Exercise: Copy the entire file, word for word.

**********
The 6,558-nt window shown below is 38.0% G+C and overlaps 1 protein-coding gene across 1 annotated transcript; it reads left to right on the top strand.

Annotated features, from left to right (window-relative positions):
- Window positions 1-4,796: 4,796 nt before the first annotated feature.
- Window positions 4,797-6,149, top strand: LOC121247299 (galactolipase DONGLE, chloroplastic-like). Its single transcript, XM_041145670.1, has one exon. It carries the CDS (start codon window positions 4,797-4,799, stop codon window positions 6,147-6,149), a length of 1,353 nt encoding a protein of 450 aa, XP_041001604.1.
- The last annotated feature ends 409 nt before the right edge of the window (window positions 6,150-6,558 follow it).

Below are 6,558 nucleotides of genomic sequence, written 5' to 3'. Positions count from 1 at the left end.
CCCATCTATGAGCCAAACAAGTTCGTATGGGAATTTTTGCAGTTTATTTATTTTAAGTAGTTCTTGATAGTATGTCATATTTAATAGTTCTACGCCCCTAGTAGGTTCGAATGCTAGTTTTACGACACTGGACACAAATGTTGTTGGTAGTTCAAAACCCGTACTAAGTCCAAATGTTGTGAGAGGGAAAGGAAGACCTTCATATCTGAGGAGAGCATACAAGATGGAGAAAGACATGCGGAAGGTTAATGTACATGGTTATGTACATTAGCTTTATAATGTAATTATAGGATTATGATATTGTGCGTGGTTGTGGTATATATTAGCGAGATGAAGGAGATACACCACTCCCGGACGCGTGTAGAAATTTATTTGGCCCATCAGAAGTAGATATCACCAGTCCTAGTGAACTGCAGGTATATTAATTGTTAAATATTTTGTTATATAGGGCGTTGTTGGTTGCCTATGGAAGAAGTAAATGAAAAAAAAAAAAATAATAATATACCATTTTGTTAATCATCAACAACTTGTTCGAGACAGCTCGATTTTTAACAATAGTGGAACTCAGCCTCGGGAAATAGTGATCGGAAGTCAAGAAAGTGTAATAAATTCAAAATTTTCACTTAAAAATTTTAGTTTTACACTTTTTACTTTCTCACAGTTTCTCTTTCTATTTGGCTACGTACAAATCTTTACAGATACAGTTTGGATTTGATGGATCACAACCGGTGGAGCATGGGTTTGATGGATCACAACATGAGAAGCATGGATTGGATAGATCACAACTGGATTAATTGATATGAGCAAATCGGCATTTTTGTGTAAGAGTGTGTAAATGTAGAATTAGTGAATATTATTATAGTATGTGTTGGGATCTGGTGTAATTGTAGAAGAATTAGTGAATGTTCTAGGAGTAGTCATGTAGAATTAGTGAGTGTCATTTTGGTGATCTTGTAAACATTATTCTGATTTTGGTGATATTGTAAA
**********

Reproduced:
The 6,558-nt window shown below is 38.0% G+C and overlaps 1 protein-coding gene across 1 annotated transcript; it reads left to right on the top strand.

Annotated features, from left to right (window-relative positions):
- Window positions 1-4,796: 4,796 nt before the first annotated feature.
- Window positions 4,797-6,149, top strand: LOC121247299 (galactolipase DONGLE, chloroplastic-like). Its single transcript, XM_041145670.1, has one exon. It carries the CDS (start codon window positions 4,797-4,799, stop codon window positions 6,147-6,149), a length of 1,353 nt encoding a protein of 450 aa, XP_041001604.1.
- The last annotated feature ends 409 nt before the right edge of the window (window positions 6,150-6,558 follow it).

Below are 6,558 nucleotides of genomic sequence, written 5' to 3'. Positions count from 1 at the left end.
CCCATCTATGAGCCAAACAAGTTCGTATGGGAATTTTTGCAGTTTATTTATTTTAAGTAGTTCTTGATAGTATGTCATATTTAATAGTTCTACGCCCCTAGTAGGTTCGAATGCTAGTTTTACGACACTGGACACAAATGTTGTTGGTAGTTCAAAACCCGTACTAAGTCCAAATGTTGTGAGAGGGAAAGGAAGACCTTCATATCTGAGGAGAGCATACAAGATGGAGAAAGACATGCGGAAGGTTAATGTACATGGTTATGTACATTAGCTTTATAATGTAATTATAGGATTATGATATTGTGCGTGGTTGTGGTATATATTAGCGAGATGAAGGAGATACACCACTCCCGGACGCGTGTAGAAATTTATTTGGCCCATCAGAAGTAGATATCACCAGTCCTAGTGAACTGCAGGTATATTAATTGTTAAATATTTTGTTATATAGGGCGTTGTTGGTTGCCTATGGAAGAAGTAAATGAAAAAAAAAAAAATAATAATATACCATTTTGTTAATCATCAACAACTTGTTCGAGACAGCTCGATTTTTAACAATAGTGGAACTCAGCCTCGGGAAATAGTGATCGGAAGTCAAGAAAGTGTAATAAATTCAAAATTTTCACTTAAAAATTTTAGTTTTACACTTTTTACTTTCTCACAGTTTCTCTTTCTATTTGGCTACGTACAAATCTTTACAGATACAGTTTGGATTTGATGGATCACAACCGGTGGAGCATGGGTTTGATGGATCACAACATGAGAAGCATGGATTGGATAGATCACAACTGGATTAATTGATATGAGCAAATCGGCATTTTTGTGTAAGAGTGTGTAAATGTAGAATTAGTGAATATTATTATAGTATGTGTTGGGATCTGGTGTAATTGTAGAAGAATTAGTGAATGTTCTAGGAGTAGTCATGTAGAATTAGTGAGTGTCATTTTGGTGATCTTGTAAACATTATTCTGATTTTGGTGATATTGTAAA